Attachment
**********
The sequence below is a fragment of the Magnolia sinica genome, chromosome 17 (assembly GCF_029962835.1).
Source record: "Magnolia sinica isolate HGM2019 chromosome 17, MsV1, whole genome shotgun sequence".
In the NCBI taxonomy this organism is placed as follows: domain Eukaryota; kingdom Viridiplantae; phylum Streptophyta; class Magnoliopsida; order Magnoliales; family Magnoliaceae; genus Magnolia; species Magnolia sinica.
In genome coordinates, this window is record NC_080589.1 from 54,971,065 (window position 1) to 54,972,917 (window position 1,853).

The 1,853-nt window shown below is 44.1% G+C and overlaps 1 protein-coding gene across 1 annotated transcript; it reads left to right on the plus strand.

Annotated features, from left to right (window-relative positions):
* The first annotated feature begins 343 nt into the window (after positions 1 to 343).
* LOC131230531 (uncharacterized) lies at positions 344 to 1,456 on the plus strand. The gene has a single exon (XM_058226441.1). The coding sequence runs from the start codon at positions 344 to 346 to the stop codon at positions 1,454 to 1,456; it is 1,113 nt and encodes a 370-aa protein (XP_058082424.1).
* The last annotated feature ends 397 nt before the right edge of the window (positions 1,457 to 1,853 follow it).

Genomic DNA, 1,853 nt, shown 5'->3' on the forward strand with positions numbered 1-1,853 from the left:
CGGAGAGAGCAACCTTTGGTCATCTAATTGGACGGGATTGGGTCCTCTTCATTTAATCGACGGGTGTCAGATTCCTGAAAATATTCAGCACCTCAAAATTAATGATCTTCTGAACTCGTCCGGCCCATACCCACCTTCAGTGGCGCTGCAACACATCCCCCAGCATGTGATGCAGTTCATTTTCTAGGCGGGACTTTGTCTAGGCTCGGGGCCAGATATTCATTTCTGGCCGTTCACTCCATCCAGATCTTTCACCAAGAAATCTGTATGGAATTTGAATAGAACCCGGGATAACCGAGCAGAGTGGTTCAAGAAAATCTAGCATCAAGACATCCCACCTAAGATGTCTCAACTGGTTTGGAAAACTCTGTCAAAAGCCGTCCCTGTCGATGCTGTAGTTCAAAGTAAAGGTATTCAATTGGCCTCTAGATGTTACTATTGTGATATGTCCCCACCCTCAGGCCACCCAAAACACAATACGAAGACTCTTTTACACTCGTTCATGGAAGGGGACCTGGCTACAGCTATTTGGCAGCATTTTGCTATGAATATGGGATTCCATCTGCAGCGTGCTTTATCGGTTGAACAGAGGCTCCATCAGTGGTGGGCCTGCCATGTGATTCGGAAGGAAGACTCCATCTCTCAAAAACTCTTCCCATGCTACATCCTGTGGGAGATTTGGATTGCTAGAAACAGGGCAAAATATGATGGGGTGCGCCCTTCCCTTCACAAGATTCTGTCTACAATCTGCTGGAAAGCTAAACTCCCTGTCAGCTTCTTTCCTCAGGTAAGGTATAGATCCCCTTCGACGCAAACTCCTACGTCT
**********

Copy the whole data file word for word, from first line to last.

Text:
The sequence below is a fragment of the Magnolia sinica genome, chromosome 17 (assembly GCF_029962835.1).
Source record: "Magnolia sinica isolate HGM2019 chromosome 17, MsV1, whole genome shotgun sequence".
In the NCBI taxonomy this organism is placed as follows: domain Eukaryota; kingdom Viridiplantae; phylum Streptophyta; class Magnoliopsida; order Magnoliales; family Magnoliaceae; genus Magnolia; species Magnolia sinica.
In genome coordinates, this window is record NC_080589.1 from 54,971,065 (window position 1) to 54,972,917 (window position 1,853).

The 1,853-nt window shown below is 44.1% G+C and overlaps 1 protein-coding gene across 1 annotated transcript; it reads left to right on the plus strand.

Annotated features, from left to right (window-relative positions):
* The first annotated feature begins 343 nt into the window (after positions 1 to 343).
* LOC131230531 (uncharacterized) lies at positions 344 to 1,456 on the plus strand. The gene has a single exon (XM_058226441.1). The coding sequence runs from the start codon at positions 344 to 346 to the stop codon at positions 1,454 to 1,456; it is 1,113 nt and encodes a 370-aa protein (XP_058082424.1).
* The last annotated feature ends 397 nt before the right edge of the window (positions 1,457 to 1,853 follow it).

Genomic DNA, 1,853 nt, shown 5'->3' on the forward strand with positions numbered 1-1,853 from the left:
CGGAGAGAGCAACCTTTGGTCATCTAATTGGACGGGATTGGGTCCTCTTCATTTAATCGACGGGTGTCAGATTCCTGAAAATATTCAGCACCTCAAAATTAATGATCTTCTGAACTCGTCCGGCCCATACCCACCTTCAGTGGCGCTGCAACACATCCCCCAGCATGTGATGCAGTTCATTTTCTAGGCGGGACTTTGTCTAGGCTCGGGGCCAGATATTCATTTCTGGCCGTTCACTCCATCCAGATCTTTCACCAAGAAATCTGTATGGAATTTGAATAGAACCCGGGATAACCGAGCAGAGTGGTTCAAGAAAATCTAGCATCAAGACATCCCACCTAAGATGTCTCAACTGGTTTGGAAAACTCTGTCAAAAGCCGTCCCTGTCGATGCTGTAGTTCAAAGTAAAGGTATTCAATTGGCCTCTAGATGTTACTATTGTGATATGTCCCCACCCTCAGGCCACCCAAAACACAATACGAAGACTCTTTTACACTCGTTCATGGAAGGGGACCTGGCTACAGCTATTTGGCAGCATTTTGCTATGAATATGGGATTCCATCTGCAGCGTGCTTTATCGGTTGAACAGAGGCTCCATCAGTGGTGGGCCTGCCATGTGATTCGGAAGGAAGACTCCATCTCTCAAAAACTCTTCCCATGCTACATCCTGTGGGAGATTTGGATTGCTAGAAACAGGGCAAAATATGATGGGGTGCGCCCTTCCCTTCACAAGATTCTGTCTACAATCTGCTGGAAAGCTAAACTCCCTGTCAGCTTCTTTCCTCAGGTAAGGTATAGATCCCCTTCGACGCAAACTCCTACGTCT